Is that how he defines morality, then? Living in a way that makes life better for those around you and trying to make the world a better place? He looks a little concerned about the question, like I’m going to stand up, point my finger at him, and yell “shame on you!” or something.
“Yes,” he says tensely.
Don’t hurt anyone. Try to do the right thing. Make the world a better place. The Hefner moral code.
Hef believes he has lived up to the code, although he’s keenly aware there are people—many of them deeply religious—who would insist he has done exactly the opposite by building an empire based on unfettered sexuality and, some say, the objectification of women. To them, the image of the man is simple: Hugh Hefner, sinner extraordinaire.
“Sin is a religious term for immoral behavior, but it’s a religious term,” Hef says, adding that his definition of sin is “things that are hurtful to people.”
Has he sinned?
“Oh, sure,” Hef says, “but I haven’t pursued very much immoral behavior. I’m a pretty moral guy. Now, it’s morality as I perceive it. Morality is what is perceived as good for people. I try to do what’s right, to do what I believe to be truly humanistic and rational and loving.”
So, how did he learn his definition of morality?
“First and foremost from my parents and secondly, in a very real way, from the movies. I think the movies were my mentors, my other parents. It’s where I escaped into dreams and fantasies, and it also provided me with a set of values that were immigrant dreams—what we call the American dream, dreams of democracy. I was a big fan of Frank Capra before I knew who Frank Capra was. I was born in 1926, so I grew up with the films of the 1930s. Very romantic, during the Great Depression. And those dreams came from Jewish immigrants, by and large, and that is what we think of as the American dream. It has become a universal dream, a dream of democracy, of personal and political freedom for everybody, a right to live your life on your own terms as long as it doesn’t hurt anybody.”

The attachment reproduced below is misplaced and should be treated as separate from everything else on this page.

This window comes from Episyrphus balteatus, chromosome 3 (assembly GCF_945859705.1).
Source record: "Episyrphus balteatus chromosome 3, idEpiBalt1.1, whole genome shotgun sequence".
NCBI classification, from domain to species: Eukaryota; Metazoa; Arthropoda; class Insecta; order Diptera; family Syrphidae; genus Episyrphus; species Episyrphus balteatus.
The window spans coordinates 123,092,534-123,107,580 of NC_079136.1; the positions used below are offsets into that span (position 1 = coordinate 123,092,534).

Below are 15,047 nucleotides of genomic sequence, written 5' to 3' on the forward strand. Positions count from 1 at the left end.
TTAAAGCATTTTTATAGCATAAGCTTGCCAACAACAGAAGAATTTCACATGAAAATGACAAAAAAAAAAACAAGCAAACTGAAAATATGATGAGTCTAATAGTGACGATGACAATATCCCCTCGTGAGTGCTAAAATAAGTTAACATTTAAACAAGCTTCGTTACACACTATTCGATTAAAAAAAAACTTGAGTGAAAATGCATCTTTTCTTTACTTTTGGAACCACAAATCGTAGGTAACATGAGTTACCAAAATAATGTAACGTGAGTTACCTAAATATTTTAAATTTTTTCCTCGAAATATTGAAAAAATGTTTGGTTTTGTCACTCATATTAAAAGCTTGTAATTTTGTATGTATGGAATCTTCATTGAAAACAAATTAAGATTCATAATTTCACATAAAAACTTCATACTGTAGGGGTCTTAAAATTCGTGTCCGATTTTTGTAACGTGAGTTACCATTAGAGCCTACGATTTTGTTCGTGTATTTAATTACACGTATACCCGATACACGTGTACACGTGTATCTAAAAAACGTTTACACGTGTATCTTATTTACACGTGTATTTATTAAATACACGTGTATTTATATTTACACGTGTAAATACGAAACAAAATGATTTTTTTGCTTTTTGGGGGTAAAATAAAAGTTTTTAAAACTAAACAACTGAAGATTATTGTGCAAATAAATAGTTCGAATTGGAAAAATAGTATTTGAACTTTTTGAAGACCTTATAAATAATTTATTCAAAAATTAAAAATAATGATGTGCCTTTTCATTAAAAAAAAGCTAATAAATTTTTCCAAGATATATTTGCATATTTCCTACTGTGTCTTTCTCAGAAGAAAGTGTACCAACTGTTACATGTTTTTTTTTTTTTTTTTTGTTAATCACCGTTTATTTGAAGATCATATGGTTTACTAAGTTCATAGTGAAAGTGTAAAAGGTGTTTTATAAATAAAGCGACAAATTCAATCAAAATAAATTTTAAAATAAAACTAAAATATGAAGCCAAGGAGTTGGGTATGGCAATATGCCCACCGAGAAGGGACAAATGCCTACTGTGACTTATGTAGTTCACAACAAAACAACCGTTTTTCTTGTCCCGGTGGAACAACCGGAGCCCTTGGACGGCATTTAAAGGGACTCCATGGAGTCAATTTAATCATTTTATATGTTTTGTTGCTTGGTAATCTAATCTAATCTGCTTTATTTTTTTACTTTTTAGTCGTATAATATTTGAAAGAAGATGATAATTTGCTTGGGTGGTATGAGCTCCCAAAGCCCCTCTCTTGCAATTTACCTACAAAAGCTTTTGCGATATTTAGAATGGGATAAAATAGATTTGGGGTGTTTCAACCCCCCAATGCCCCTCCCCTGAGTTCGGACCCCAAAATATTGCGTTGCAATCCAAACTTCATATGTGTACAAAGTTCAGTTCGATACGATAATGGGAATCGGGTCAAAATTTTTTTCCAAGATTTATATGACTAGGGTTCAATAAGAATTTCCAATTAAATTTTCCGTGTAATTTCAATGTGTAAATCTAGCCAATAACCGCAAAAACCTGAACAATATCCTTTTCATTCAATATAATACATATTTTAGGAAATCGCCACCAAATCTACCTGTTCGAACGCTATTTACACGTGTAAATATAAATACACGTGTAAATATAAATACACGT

What films have you learned the most from spiritually? I ask, and appear to have stumped him.
“One of the difficulties in the context of what you’re asking is that spirituality has different meanings for different people and suggests for most people a supernatural phenomenon,” he says, tentatively. “And you know … most of the movies that have had the most impact on me in terms of what I would call spiritual were romantic films, but they are … you know … I don’t know if I can use the word spiritual in its proper sense—”
“Let me tell you mine,” I interrupt. “It’s Harold and Maude.”
“Oh,” Hef says, his face folding into a big grin and the tension seeming to evaporate between us. “Oh, I love Harold and Maude. Well, now you’re broadening the definition of spiritual in a really wonderful way. Harold and Maude is one of my favorite films, and Bud Cort [Harold] is a friend and [is] here for parties all the time. And of course, Ruth Gordon [Maude] is wonderful. We show classic films here every Friday night,” he says, motioning toward the screening room (complete with a full-size pipe organ) adjacent to his library. “It’s called Casablanca Night. Last Friday we ran a film written by Ruth Gordon’s husband. Born Yesterday. Judy Holliday’s first film. And that’s a very spiritual film, too.
“It’s about a woman who is a kept mistress of a corrupt guy, played by Broderick Crawford, who is trying to make a deal in Washington. And in her rather Pygmalion relationship with the teacher, William Holden, she sees the world in a whole new way and she is reborn in the real sense. It’s a very spiritual film,” he says.
Another movie he finds spiritually inspiring is the 1942 film The Male Animal, starring Henry Fonda and Olivia de Havilland. Fonda plays the mildmannered midwestern university professor Tommy Turner, whose job is threatened after he reads a controversial essay to his class that is perceived to be pro-communist. “It has to do with conviction of belief beyond what is popular, and it had a tremendously moving impact on me,” Hef says. “When I talk about spiritual, that’s what I’m talking about.”
Me, too, I tell him.
“How nice to have someone like you dealing with the subject of religion,” he says, looking relieved. “How did you ever get this gig? I didn’t expect you.”
Despite what he calls a “typical midwestern Puritan” upbringing—and Hefner, a tenth-generation direct descendant of the Mayflower passenger William Bradford, uses the term Puritan quite specifically—the Playboy baron’s own spirituality is decidedly unconventional.
Call it The Playboy Theology. Hef doesn’t believe in a “biblical God,” but he is fairly adamant about the existence of a “Creator.” He hasn’t been to a church service that wasn’t a wedding, funeral, or baptism since he was a student at the University of Illinois in the late 1940s, but he says he worships on a regular basis while walking the grounds of his own backyard. And he follows a system of morals, but not those gleaned from the Methodism of his childhood—at least not the ones that pertain to sexuality.
Hef grew up in Chicago, the elder of two sons born to Grace and Glenn Hefner. As a child he spent little time with his father, an accountant. “It was the Depression, and he was away before I got up and often not back before I went to sleep, so we only saw him on weekends,” he says. “Our family was Prohibitionist, Puritan in a very real sense. Never smoked, swore, drank, danced—all the good stuff. Never hugged. Oh, no. There was absolutely no hugging or kissing in my family.